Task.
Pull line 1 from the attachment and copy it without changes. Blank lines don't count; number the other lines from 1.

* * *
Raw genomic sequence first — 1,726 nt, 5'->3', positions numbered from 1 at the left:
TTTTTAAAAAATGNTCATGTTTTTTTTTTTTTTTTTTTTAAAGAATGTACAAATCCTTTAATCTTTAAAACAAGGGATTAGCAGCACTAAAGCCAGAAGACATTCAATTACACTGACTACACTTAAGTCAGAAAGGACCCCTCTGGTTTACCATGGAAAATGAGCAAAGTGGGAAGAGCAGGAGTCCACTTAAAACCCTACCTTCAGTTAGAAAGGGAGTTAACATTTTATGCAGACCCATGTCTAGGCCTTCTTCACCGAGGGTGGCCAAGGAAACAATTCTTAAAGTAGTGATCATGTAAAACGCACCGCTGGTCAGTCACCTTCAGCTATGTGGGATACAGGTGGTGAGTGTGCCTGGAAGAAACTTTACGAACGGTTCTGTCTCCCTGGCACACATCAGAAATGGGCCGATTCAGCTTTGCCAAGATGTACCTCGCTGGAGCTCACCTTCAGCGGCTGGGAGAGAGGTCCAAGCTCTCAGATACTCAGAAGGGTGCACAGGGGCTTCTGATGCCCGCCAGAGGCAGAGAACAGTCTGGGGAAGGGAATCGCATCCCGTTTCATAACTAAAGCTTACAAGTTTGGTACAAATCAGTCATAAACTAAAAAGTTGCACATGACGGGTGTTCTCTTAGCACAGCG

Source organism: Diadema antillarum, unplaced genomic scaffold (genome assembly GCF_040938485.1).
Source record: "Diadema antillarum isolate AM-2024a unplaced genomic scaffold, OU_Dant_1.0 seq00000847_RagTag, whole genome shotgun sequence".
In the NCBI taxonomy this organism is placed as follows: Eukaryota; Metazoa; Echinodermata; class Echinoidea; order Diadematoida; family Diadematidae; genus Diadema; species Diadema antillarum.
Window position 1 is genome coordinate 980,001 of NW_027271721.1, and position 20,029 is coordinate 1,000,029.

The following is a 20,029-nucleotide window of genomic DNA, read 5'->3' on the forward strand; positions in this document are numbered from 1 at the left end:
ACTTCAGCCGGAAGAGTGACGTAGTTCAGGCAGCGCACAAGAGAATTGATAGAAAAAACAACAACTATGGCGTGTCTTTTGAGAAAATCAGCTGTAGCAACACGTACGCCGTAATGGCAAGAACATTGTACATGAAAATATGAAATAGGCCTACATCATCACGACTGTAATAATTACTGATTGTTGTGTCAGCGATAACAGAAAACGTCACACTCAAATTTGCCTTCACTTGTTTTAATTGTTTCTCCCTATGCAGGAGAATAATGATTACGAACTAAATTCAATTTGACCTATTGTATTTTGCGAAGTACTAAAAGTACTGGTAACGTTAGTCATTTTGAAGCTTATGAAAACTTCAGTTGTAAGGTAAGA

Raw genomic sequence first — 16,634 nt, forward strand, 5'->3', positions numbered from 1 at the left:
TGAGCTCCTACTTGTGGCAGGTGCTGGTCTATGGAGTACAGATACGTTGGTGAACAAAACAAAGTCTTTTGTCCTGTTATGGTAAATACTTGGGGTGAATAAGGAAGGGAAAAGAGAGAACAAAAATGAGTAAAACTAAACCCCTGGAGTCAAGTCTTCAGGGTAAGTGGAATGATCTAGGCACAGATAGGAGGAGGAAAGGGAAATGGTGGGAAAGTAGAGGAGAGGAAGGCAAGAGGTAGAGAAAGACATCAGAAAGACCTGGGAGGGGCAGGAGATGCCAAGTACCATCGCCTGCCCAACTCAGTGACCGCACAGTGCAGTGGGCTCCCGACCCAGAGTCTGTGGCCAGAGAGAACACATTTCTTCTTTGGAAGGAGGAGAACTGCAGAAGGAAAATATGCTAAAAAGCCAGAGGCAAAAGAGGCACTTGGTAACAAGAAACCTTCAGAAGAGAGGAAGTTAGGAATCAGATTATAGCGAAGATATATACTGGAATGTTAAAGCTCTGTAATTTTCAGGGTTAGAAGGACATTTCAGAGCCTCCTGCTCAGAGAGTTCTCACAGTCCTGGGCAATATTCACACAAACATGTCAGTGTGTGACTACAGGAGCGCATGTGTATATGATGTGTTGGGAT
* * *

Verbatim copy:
Raw genomic sequence first — 1,726 nt, 5'->3', positions numbered from 1 at the left: